Asphalt Shingles: A Deep Dive
July 23, 2021
They’re a common sight on roofs throughout the world: asphalt shingles.
What are the different types of asphalt shingles, how are they made, and why are they so popular?
Shingles start with a base of fiberglass, stable resins, and binders.
Asphalt, mixed with minerals, is added to both sides of the fiberglass. This makes shingles water-resistant.
Ceramic granules give shingles their color. Algae-resistant granules protect against discoloration. Granules can also have reflective qualities to increase energy efficiency.
Sealant or laminate is used to bond the shingles together on the roof, while release film prevents shingles from sticking together in the package.
Types of asphalt shingles
There are three types of asphalt shingles: three-tab, architectural, and luxury.
Three-tab shingles are the most basic and economical. They are the most lightweight of the three options, which makes them easiest to install, but also the most prone to be damaged by severe weather, especially if they are not installed properly. Even with that risk, they are designed to last 20-plus years.
Unlike the uniformity of three-tab shingles, architectural shingles come in slightly different shapes and sizes. They are made up of two layers of shingles bonded together, which provides a dimensional look.
While they are more expensive than three-tab shingles, they are extremely durable, and can last 30-plus years. Plus, they are substantially less expensive than the slate and cedar shake shingles that they can be designed to mimic.
If you have a low-slope roof, architectural shingles are not recommended, as they are more susceptible to wind uplift due to their higher profile.
Luxury shingles are the best and most expensive asphalt shingles on the market, but still more affordable and easier to install than slate and cedar shakes. They also come in more colors and styles. It's not uncommon to see luxury shingles on historic homes, as they have a vintage look, but they can be a good fit for traditional or modern homes, as well.
Keep in mind that luxury shingles are about twice as heavy as three-tab shingles, which is certainly a positive for their longevity and ability to stand the test of time.
Benefits of asphalt shingles
Arguably, the best benefit of asphalt shingles is their affordability. Even the most expensive asphalt shingles are more economical than the alternatives. Not only are they less expensive up front, but they are also less expensive to install, which makes them an even better value.
Asphalt shingles come in a huge variety of colors, such as green, blue, brown, grey, and even beige. No matter the color of your home, there is a color of asphalt shingle that will complement it perfectly. In addition to being colorful, they also integrate well with other roof features.
Asphalt shingles are more durable now than they were in the past. Impact-resistant shingles are the most durable, can potentially extend the life of your roof, and may even save you money if you qualify for a homeowner's insurance discount. They also hold up well against snow.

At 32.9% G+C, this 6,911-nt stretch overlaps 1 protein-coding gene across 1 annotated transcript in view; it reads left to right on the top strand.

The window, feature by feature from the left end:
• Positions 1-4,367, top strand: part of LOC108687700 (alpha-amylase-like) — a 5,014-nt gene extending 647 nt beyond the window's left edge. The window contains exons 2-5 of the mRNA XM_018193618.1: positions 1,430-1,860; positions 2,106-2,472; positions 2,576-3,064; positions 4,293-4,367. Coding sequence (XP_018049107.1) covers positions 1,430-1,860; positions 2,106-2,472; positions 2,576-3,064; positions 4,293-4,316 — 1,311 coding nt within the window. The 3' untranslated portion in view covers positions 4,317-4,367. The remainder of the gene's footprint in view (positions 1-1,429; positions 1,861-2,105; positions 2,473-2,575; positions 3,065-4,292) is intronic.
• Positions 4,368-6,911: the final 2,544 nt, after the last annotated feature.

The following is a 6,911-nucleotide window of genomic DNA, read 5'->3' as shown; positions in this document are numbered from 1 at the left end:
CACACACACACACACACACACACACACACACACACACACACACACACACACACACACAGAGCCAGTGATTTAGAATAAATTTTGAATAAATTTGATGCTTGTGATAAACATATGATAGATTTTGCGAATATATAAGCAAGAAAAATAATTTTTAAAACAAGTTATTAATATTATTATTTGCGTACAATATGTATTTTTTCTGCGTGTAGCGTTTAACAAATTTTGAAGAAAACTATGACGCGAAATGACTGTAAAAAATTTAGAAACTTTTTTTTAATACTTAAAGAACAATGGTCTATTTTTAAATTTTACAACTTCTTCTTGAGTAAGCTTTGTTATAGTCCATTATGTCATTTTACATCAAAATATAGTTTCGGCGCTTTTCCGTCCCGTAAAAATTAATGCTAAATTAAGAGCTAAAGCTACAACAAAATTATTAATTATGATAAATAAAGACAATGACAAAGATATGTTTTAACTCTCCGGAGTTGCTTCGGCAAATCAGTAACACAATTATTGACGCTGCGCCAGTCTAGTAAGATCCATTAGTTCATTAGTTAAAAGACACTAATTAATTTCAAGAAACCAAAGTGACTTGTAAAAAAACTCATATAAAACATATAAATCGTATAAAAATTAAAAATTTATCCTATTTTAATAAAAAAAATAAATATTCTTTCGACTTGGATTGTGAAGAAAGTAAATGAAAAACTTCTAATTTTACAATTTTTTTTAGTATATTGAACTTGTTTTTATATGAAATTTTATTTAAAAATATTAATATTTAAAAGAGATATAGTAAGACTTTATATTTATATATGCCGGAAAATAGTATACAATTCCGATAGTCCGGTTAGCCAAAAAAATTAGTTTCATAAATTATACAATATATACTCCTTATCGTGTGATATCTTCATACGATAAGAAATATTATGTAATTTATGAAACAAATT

Asphalt shingles can reflect the sun and provide energy efficiency, which can reduce the cooling demand for a home by 10 to 15 percent. You can also save money if your shingles qualify for a tax credit, up to 10 percent of the cost of your roofing materials. For best results, shingles must be installed by professionals.
While other materials, such as wood, can allow algae growth, there are algae-resistant shingles. Some shingles even come with a warranty against algae. This is important because algae can cause discoloration and stains of your roof.
An underrated benefit of asphalt shingles is that they decrease sound. They are certainly quieter than alternatives such as metal roofs.
Downfalls of asphalt shingles
While there are many benefits with asphalt shingles, there are a few downfalls, as well.
Though asphalt shingles are more durable now than in the past, they are still susceptible to damage from high winds and hail. They should be inspected by a professional after severe weather. They also have the lowest lifespan among roofing materials in general.
The vibrant colors of shingles fade over time, especially in extreme heat conditions. Extreme temperature fluctuations also cause shingles to expand and contract, which can lead to cracking.
If you are concerned about your roof being environmentally friendly, asphalt shingles may not be the best choice, due to how they are manufactured and the fact that they are not easily recyclable, though they can be turned into pavement products in some cases.
Regardless of what type of roofing material you use, the National Roofing Contractors Association recommends that roof systems be inspected at least twice per year. Call Keyprime Roofing and Remodeling at 952-426-0132 for an inspection or to determine if asphalt shingles are the right choice for you.